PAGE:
GROSS: Had you thought about the possibility that the guy who held the gun to your head would follow you up the stairs and try to get drugs that he could either use or sell?

WALKER: I thought that there was a possibility he would be waiting for me when I came down. But - I was prepared for it. I was simply going to give him the drugs and go about my way. But I was - I mean, by that point in my life, having lived in that community and communities like it, you're so used to these encounters that they almost don't faze you. And you usually leave them with your life intact. It's just another event that happened. You tell your friends about it. You get high later, and you even laugh about it. But when it reaches an end like this one reached, it shifts your perspective on things. And I could've continued to lead that life, as my brothers did in that community. But I just decided that I've got to see what else there is out there.

GROSS: So what was your first step away from the life you'd been living?

WALKER: I had a job at that point. I was working at a medical center near me. And I would take the train in Chicago to and from my job. And the stop before my exit was the stop for the University of Illinois at Chicago. And every day on my way to work, I would see these young people my age, when we reach that stop, get off the train and go into this building. And I would continue on, and I would do my horrible job, and I would come home. And I would experience this every day.

And then one day - and I don't know what made me do it - but one day I got up, and I went with them. And I followed them down the stairs and across the street. And they got to the building and I went inside. And then I left. But the next day, I did it again. And then I left. And then the third day, I went in, and I followed someone to the library. And I took a book off the shelf. And I just sat there pretending to read it. And I looked around at all these people who were studying and I began to feel comfortable in that atmosphere.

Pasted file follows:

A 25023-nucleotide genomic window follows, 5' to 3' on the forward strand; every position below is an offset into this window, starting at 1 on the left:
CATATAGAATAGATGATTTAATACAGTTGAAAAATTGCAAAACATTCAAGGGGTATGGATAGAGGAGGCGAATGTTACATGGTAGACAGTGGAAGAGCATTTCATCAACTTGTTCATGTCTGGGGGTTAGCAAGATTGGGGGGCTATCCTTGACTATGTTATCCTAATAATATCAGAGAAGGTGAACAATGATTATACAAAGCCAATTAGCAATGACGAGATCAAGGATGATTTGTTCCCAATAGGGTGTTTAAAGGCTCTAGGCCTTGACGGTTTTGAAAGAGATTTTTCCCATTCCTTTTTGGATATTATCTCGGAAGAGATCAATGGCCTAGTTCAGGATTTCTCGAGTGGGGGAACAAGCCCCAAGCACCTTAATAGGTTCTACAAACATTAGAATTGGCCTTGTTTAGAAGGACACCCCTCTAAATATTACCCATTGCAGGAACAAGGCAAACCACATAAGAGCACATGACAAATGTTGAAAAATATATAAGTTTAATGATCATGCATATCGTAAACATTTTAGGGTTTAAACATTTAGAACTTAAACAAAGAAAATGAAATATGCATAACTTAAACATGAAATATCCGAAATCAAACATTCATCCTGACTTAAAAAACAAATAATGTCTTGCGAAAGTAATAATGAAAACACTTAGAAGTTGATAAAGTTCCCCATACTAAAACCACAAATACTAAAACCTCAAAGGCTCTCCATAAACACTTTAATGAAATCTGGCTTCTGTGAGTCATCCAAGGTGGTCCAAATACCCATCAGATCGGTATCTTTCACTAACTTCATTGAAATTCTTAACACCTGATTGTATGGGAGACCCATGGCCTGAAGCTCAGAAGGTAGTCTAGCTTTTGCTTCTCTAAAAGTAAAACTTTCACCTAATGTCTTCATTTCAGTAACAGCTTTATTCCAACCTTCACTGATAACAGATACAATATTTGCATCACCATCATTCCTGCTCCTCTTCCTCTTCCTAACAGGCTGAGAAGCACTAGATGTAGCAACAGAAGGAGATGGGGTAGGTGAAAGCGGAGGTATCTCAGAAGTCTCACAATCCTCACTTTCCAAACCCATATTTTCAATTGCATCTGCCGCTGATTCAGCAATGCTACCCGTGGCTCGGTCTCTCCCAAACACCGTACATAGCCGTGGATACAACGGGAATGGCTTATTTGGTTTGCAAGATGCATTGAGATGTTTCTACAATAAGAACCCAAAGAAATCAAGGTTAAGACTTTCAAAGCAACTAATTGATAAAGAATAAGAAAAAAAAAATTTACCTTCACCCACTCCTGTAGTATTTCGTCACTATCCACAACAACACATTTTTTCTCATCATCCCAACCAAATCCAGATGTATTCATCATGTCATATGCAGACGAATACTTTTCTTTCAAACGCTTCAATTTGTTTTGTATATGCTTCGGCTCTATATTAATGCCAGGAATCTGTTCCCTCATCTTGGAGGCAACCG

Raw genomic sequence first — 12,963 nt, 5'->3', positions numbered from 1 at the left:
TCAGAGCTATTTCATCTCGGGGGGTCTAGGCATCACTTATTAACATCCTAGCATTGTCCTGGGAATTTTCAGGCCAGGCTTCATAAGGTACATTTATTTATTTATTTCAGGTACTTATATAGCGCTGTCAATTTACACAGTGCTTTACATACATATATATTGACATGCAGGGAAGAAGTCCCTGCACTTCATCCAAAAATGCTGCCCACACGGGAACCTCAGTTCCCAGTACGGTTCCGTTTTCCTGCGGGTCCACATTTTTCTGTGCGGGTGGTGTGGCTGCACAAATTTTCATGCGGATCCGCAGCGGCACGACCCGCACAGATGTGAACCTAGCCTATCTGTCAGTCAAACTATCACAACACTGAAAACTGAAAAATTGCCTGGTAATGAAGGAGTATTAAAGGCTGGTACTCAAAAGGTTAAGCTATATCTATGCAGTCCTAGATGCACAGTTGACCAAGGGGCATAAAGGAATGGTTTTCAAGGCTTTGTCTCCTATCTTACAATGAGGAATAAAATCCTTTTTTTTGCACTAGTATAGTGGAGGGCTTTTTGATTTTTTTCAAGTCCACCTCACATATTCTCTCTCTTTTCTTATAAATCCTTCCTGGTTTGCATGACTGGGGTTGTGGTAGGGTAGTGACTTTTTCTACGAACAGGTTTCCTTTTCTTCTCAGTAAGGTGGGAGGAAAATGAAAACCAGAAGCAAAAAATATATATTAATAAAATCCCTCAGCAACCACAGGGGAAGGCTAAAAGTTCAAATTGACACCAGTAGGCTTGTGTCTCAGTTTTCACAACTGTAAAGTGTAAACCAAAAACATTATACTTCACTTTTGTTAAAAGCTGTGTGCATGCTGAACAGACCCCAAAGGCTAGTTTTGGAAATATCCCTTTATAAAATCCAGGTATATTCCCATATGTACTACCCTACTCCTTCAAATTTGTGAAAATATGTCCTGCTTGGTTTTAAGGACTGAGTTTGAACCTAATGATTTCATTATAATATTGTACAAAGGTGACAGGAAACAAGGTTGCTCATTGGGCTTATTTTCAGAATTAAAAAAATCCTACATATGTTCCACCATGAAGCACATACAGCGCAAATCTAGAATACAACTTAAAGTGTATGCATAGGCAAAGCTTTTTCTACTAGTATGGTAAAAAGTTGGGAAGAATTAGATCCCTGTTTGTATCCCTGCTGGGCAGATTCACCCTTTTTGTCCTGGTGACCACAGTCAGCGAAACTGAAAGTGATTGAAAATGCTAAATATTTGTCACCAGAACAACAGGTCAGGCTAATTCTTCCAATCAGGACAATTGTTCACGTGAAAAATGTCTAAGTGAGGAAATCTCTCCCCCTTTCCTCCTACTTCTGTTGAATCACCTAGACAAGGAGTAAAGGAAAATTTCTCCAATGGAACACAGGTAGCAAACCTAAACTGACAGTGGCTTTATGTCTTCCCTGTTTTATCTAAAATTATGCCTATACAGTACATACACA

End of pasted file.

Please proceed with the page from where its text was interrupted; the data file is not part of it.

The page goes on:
And then one day, I bought a backpack with the school logo. I bought a sweater that said, UIC Flames. And I filled my backpack with books from my book-of-the-month club selection that I had accumulated. And I would go to the library and pretend to be a student until I convinced myself, I belong here. This place is for me. And so I made an appointment to see an admissions counselor. And I went to see them, and I said, look. I want to I want to be a student here. What do I have to do? And I told them I was a high-school dropout. I pretty much flunked all my classes. And he laughed in my face. He said, you can't come here. You'll never be accepted here. And I was so dejected. And I left.

But I had learned something about myself - that there was a place like that for people like me. And I simply had to find it. And that place turned out to be the local community college. Thank goodness for them because they accept everyone, even me.

GROSS: McPherson ended up paying for your tuition to go where?

WALKER: No, it wasn't McPherson.